Thanks for reading.
You guys!!! I’m so behind on cataloging episode 8 shoot days. You can tell my dismay by the unabashed usage of trip-ex (That’s three exclamation points, I just invented the term. Proud.) Catch up time!!!
Day 15-Saturday, December 7th. Gathered at our place–called 2ND SANCTUM, given they blew up the THE SANCTUM in episode 3—at 10a.m. to shoot three day scenes. Had to wrap Craig by noon because he had to rehearse with his band for a show that evening. We finished with him about 15 minutes late. Shot the two other quick scenes and wrapped at 2:30p.m. It was a quick and relatively painless day. That night we went to see Craig’s band Driftless Pony Club play and it was a great time. Also, Tight Phantomz. Awesome Chicago rock band.
Day 16-Sunday, December 8th. 2ND SANCTUM. Originally, supposed to be a really long day, starting at 10 and going on into the night. Instead we had a scheduling anomaly in which Eliza had to work during all the daylight hours. Even though I fly off the handle at every last minute schedule change, this one was probably for the best. We had Craig arrive at 5p.m. to start working on a special makeup effect we needed before shooting with him and didn’t actually start rolling until 7:45p.m. because it was so hard to convincingly pull off. After I and Eliza tried to make it work, Carlyn was the one who cut the prosthetic down and made it practically perfect. Then we took the advice of the guys at K.N.B. Effects Group and covered up the least convincing part with blood. Nailed it. Shot until midnight. Notable that night: Eliza having to orchestrate a perfectly targeted blood drip from a height of about three feet using only her peripheral vision. Probably about 6 six takes. Nicely done. And our DP Ryan stripped down to sweatpants while I’m in the shower in my swimsuit. I’ll never be able to get rid of the image of him coming into the bathroom shirtless holding a camera, greeting me with “…Hey.”
Day 17-Tuesday, December 10th. 2ND SANCTUM. 7p.m. to 11:45p.m. We were short handed again so we called in new volunteer Scott to be a one-man sound team. We shot half of a really long and complicated dialogue scene. Complicated because it’s inter-cut with other small sequences and involved a lot of different camera set-ups to keep things moving over it’s many, many pages. Because of all the dialogue, we learned it in sections and then shot it. Stopped to learn the next section, shot it. On and on until it was time to call it a night.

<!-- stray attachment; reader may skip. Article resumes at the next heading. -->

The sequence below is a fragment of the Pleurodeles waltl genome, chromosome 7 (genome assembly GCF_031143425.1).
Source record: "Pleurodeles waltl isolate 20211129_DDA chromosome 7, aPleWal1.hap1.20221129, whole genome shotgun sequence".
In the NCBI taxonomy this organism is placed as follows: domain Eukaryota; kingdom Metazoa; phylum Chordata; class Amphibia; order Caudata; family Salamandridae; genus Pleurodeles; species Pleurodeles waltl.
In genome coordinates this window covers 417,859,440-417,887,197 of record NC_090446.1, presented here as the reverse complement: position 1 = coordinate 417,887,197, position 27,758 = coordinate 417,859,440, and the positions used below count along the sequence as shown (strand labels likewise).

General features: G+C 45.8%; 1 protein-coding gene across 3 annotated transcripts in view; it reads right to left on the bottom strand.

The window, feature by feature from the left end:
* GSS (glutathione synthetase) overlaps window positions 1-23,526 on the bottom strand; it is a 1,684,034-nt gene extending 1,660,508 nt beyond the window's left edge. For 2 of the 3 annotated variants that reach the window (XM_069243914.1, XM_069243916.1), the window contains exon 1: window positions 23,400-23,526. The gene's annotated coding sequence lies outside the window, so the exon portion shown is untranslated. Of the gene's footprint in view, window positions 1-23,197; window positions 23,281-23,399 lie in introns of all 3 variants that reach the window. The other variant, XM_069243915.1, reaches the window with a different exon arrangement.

Day 18-Wednesday, December 11th. 2ND SANCTUM. 7p.m. to 9:45p.m. Since we got more than I anticipated on the previous night, we only needed a few hours to get the rest of the scene. I’m getting a little better at consistently estimating time. A couple of our actors in this episode were just some of my non-actor friends back when we started who were willing to hop in front of the camera. They’ve both had increasingly active careers as artisans running their own businesses. So I try to keep the amount of time they’re sitting around on set to a minimum. I already feel like I’m taking up so much of their time. I called Marshall in for a 9p.m. call time. We got to his shots as he came up the stairs and I wrapped him in half an hour. Boom, sorted.
Day 19-Sunday, December 15th. A really weird and pleasant shoot day, more time sitting around than shooting. We gathered at a bar called Lake Bluff Brewing Company at 11a.m. to shoot a quick daytime scene in the hour before they opened. After that, we had a long lunch followed up by killing an hour at a Starbucks talking about movies, recycling/composting systems, sci-fi books, and watching Sellers do card tricks. At 3p.m. we arrived at our next location, Dreamland Comics. We shot a quick scene and read comics until it was dark enough to get a night exterior establishing shot of the location. At 5p.m. we headed back to the LBBC to shoot the night scene at the bar that follows the day scene we shot earlier. We had 11 extras show up–which might be a show record–and we shot from 6p.m. until about 7:15p.m. After that, we were beat. Headed home.